Diego Rivera. <i>Frozen Assets.</i> 1931–32. Fresco on reinforced cement in a galvanized-steel framework, 94 1/8 x 74 3/16 in (239 x 188.5 cm). Museo Dolores Olmedo, Xochimilco, Mexico. © 2011 Banco de México Diego Rivera & Frida Kahlo Museums Trust, México, D.F./Artists Rights Society (ARS), New York

Diego Rivera: From Mexico to Manhattan: Rivera and Mexico

Thursday, March 22, 2012, 6:00 p.m.

Theater 3 (The Celeste Bartos Theater), mezzanine, The Lewis B. and Dorothy Cullman Education and Research Building

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Diego Rivera: Murals for The Museum of Modern Art
Leah Dickerman and Anna Indych-López

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Diego Rivera, David Alfaro Siqueiros, Jose Clemente Orozco
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Organized in conjunction with the exhibition Diego Rivera: Murals for The Museum of Modern Art, this three-part lectures series addresses the culture and politics of early-20th-century Mexico, the influence of the Mexican Revolution on Rivera, and the controversial mural Rivera was commissioned to create for Rockefeller Center.

Rivera and Mexico
Journalist and writer Elena Poniatowska discusses the social and political atmosphere in which Rivera lived and worked and how it shaped his artistic practice in Mexico and beyond.

Elena Poniatowska Amor was born in 1932 in Paris, France, of Polish and Mexican descent. She has lived in Mexico since 1942. Educated in Mexico and the United States, she began her literary career as a journalist with the daily Excelsior in 1953, and has since contributed articles, essays, and chronicles to major newspapers including Novedades, la Jornada, El Financiero, El Día, El Nacional, and The News, and for such magazines as Siempre, Revista Mexicana de Literatura, Punto, Proceso, Nexos, Vuelta, Fem, and Revista de la Universidad.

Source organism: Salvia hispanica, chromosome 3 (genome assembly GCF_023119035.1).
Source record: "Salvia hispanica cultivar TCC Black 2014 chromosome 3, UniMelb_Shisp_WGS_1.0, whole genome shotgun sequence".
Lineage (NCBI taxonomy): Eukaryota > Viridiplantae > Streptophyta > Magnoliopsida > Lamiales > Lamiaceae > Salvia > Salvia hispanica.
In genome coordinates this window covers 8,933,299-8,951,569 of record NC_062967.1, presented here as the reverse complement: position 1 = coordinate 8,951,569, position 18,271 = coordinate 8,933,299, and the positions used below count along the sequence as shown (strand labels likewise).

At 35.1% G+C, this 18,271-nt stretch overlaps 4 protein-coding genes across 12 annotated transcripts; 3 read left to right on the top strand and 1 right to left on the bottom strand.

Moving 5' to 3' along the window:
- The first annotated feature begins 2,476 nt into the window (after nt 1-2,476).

Poniatowska has lectured widely in Mexico the United States, and has made presentations at Oxford, Cambridge, Heidelberg, Munich, Frankfurt, Cologne, Paris, and Lyon. As a visiting professor she has taught at universities in Texas and Florida, as well as at Harvard, Princeton, Yale, Cornell, Stanford, and on the University of California campuses at Berkeley, Davis, Santa Barbara, Santa Cruz, and Los Angeles. In Mexico, she has been recognized with the Javier Villaumutia award, a distinction she declined, and was twice honored with the Mazatlan Award for Literature (in 1972 and 1992). She is the first woman to have received the national award for journalism (1979) and holds such distinctions in this field as the El Porvenir (1986), the Manuel Buendia (1987), and the national Juchiman awards. Her work was recongnized in Colombia with the Premio Internacional Proartes in 1997 and, in Chile that same year, with the Gavriela Mistral awards. She has been granted fellowships by the Centro Mexicana de Excritores (1957), the Consejo Nacional para la Cultura y las Artes (1993), and the Guggenheim foundation (1994), among others. In additon, Ms. Poniatowska is the recipient of two Doctor Honoris Causa distinctions from the universities of Sinaloa and Mexico State in Mexico, and she holds a Doctorate in Humane Letters from the New School for Social Research in New York and another from Atlantic University in Florida. Her work has been translated into English, French, Italian, German, Polish, Danish, and Dutch.

In conjunction with the exhibition Diego Rivera: Murals for The Museum of Modern Art

Tickets ($10, $8 members and corporate members, $5 students, seniors and staff of other museums) are available online, at the information desk in the main lobby, and at the film desk after 4:00 p.m. Any remaining tickets may be picked up one hour before the start of the program at the Education and Research Building ticketing desk.